At the start of the first Persian Gulf oil crisis 30 years ago, America's hulking, chrome-laden cars covered about 15 miles on a gallon of gasoline. But few motorists gave that a second thought -- not with gasoline priced at 38 cents a gallon.
At the same time, American factories soaked up 43 percent of the nation's energy supplies and members of Congress debated how to address the power of the "seven sister" international oil companies that dominated worldwide production.
A generation later, as the fourth Gulf confrontation gets underway, the nation's oil needs and uses have changed, mirroring broad transitions in society and commerce.
Cars have slimmed down in a campaign to boost gasoline efficiency that succeeded in the 1980s but stalled in the 1990s. Persian Gulf kingdoms have supplanted the multinational oil companies as dominant producers. Today, oil companies cautiously manage exploration and inventories, a strategy that played a part in a surge in prices that has continued to the eve of U.S. military action in Iraq. From its peak of $40 a barrel last month, crude oil fell below $30 a barrel yesterday, closing under that level for the first time in three months, on expectations of a swift U.S. victory. Today, gasoline prices nationwide average more than $1.70 a gallon, a record for this time of year.
The transformation in oil dates to the 1970s, when prices quadrupled, forcing U.S. industries to change their manufacturing processes to reduce energy costs. Homes and appliances became more efficient, too, and the amount of energy needed to produce a dollar of gross domestic product dropped by 33 percent from 1973 to 1991.
Soaring pump prices and long gasoline lines in the late 1970s triggered a revolution in the auto industry as well, as consumers demanded cars that went farther on a tank of gasoline. Congress required that new vehicles get at least 27.5 miles per gallon, beginning in 1985. New cars' performance, led by imports, jumped from 20 miles per gallon at the end of the 1970s to 28 in the mid-1980s. Once that target had been reached, thought, it was not raised and the mileage performance of new cars stagnated.
An expanding and more affluent population, driving bigger cars, boosted gasoline demand 2 percent a year over the past decade.
But the restructuring of the oil industry has left the United States increasingly dependent on gasoline imports to satisfy motorists' needs, said Douglas MacIntyre, a senior oil analyst at the Energy Information Administration. U.S. refineries that manufacture gasoline are operating at or near capacity, he said, "and we aren't building new ones."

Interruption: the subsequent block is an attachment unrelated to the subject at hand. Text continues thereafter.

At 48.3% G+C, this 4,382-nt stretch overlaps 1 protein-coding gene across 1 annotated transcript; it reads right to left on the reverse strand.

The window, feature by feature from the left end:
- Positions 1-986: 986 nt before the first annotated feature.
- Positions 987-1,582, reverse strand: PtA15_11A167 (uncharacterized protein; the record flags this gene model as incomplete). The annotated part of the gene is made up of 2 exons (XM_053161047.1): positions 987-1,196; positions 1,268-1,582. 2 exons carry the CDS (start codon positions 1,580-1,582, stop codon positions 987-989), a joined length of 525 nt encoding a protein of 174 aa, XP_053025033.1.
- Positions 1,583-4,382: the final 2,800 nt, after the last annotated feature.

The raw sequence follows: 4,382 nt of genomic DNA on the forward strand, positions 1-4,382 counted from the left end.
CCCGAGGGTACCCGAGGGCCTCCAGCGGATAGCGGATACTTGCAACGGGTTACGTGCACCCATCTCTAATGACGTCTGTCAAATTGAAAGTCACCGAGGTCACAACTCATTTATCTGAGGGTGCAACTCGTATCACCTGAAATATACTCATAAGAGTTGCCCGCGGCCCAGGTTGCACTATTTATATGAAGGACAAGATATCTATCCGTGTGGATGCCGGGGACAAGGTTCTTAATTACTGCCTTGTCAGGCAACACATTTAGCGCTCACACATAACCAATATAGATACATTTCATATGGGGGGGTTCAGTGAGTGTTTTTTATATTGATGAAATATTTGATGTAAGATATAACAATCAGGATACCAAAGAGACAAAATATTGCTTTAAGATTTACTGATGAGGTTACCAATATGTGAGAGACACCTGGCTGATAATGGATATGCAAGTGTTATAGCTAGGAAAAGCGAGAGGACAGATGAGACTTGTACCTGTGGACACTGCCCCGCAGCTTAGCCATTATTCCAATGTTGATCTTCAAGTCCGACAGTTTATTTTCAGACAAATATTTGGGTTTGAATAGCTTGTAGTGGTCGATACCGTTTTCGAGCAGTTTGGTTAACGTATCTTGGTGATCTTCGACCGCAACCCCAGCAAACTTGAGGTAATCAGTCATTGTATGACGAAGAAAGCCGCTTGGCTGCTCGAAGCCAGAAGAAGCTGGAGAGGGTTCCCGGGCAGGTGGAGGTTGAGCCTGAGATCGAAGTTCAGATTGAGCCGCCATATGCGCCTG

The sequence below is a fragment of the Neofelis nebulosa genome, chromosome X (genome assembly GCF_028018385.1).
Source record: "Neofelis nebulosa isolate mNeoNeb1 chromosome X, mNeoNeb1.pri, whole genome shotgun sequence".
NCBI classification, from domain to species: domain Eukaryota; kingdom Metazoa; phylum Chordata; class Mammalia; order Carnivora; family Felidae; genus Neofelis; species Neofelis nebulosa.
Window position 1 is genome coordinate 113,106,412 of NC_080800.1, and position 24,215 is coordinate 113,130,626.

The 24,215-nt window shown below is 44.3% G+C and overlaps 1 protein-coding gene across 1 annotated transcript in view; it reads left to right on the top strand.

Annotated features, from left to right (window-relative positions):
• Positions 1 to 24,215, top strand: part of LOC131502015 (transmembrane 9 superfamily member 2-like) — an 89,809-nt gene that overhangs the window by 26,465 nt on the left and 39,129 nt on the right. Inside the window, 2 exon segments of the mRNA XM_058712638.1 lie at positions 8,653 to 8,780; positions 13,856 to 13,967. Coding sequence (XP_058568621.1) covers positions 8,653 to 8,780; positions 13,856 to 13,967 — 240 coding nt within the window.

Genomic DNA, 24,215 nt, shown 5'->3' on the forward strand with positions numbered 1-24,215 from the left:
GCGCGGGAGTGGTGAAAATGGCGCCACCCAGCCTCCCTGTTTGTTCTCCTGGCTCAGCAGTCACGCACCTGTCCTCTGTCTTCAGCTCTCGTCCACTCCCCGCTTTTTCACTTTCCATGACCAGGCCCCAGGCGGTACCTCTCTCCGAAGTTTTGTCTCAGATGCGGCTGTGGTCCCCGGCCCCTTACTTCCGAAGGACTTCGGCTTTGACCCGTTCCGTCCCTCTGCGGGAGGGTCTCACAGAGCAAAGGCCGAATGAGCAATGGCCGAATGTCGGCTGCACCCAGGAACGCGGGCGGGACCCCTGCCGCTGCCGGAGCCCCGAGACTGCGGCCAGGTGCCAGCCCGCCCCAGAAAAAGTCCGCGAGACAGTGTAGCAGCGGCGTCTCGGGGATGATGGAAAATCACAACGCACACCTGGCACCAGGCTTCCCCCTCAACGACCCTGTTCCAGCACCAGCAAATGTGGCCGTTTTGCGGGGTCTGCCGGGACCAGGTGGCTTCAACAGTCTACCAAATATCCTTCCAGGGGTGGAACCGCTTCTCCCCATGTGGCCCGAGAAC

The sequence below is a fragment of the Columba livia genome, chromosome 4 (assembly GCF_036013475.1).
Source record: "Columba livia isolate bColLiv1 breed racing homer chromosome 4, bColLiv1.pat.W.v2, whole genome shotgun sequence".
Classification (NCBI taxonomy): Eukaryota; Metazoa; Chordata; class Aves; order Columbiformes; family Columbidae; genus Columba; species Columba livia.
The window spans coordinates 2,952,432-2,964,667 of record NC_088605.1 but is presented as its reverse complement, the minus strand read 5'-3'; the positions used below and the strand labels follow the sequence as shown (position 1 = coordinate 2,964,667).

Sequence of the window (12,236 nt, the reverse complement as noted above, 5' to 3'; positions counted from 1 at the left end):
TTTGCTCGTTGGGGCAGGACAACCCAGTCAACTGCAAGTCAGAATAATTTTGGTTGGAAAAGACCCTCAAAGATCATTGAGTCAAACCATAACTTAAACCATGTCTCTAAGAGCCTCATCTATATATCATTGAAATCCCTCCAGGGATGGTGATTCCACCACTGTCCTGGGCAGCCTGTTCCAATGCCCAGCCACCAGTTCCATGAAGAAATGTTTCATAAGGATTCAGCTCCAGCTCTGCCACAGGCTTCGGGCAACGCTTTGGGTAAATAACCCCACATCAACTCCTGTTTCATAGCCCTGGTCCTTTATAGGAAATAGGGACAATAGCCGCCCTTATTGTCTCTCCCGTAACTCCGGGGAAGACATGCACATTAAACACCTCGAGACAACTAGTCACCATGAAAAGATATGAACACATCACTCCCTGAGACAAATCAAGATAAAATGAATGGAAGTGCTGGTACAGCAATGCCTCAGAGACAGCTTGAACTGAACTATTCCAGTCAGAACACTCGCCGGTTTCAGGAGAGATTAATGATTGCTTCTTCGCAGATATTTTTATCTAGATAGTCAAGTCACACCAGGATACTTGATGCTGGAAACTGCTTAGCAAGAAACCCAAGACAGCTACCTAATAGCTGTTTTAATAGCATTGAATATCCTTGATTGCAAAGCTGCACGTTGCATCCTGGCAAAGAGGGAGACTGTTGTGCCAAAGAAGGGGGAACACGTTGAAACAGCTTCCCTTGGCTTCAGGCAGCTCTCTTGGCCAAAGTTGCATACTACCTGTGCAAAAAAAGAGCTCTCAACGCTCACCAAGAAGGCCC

Until the 1970s, seven major oil companies held the coveted prime oil-production concessions in the Persian Gulf: Exxon, Mobil, Chevron, Texaco, Gulf, Royal Dutch Shell and British Petroleum. Now the seven sisters are four: Exxon Mobil, ChevronTexaco, Royal Dutch/Shell Group and BP.
In the view of Daniel Yergin, the author of "The Prize," the largest multinational companies have become bureaucratic corporations, balancing risks to maximize profits and compelled -- despite their size -- to compete for shareholder support and financiers' capital.
One consequence is the oil companies' unwillingness to get stuck with large inventories of high-priced crude oil or gasoline when pump prices start falling, MacIntyre said.
Paul B. Ting, a managing director of Salomon Smith Barney Inc., estimates that as a result of the wave of mergers in the industry in the past half-dozen years, the seven biggest U.S. oil producers and refiners have cut their crude oil inventories by 115 million barrels.
The U.S. economy stumbled after the Sept. 11, 2001, terrorist attacks, and early last year OPEC cut production and the Bush administration began buying oil for the nation's Strategic Petroleum Reserve. Oil prices began to rise, and U.S. producers let inventories drop.
The inventory numbers are a crucial benchmark of supply and demand for a legion of investors, speculators, and industrial and commercial buyers, who trade oil and oil products on commodity exchanges.
As stocks of crude oil and gasoline in the United States began to shrink last year, traders bid up the prices of oil and gasoline.
Growing concerns about a U.S. confrontation with Iraq began to inflate oil prices in September. A hurricane in the Gulf of Mexico hurt oil production in October, further reducing inventories, and a December strike at oil fields in Venezuela, a critical U.S. supplier, pushed oil prices over $40 a barrel this winter.
Changes in gasoline prices on commodity markets begin to show up at the pumps in as little as a week. The volatility of the system means that energy prices could rise, or fall, rapidly once the uncertainty of the Iraq conflict is resolved, said Adam E. Sieminski, a Deutsche Bank oil-industry analyst.
Three main fields are the key to Iraq's oil production, which contributed 5 percent of U.S. oil imports last year, Sieminski said. "If U.S. and British forces can secure them before anyone blows them up, that would be very good news."
That is the current bet among a majority of traders on commodity markets, analysts say -- one reason why oil prices have dropped recently.
Oil prices could sink to $25 barrel or lower if the U.S. campaign succeeds, said analyst Peter Beutel, president of Cameron Hanover Inc., in New Canaan, Conn.
Mark M. Zandi, the chief economist at Economy.com, said, "The markets are priced for a perfect war." If all goes well, the U.S. economy will turn upward. "Not roaring back, but back," he added. "If we get anything less than that, we have a problem. If prices don't fall quickly, I'd say we're in a recession in a month or two."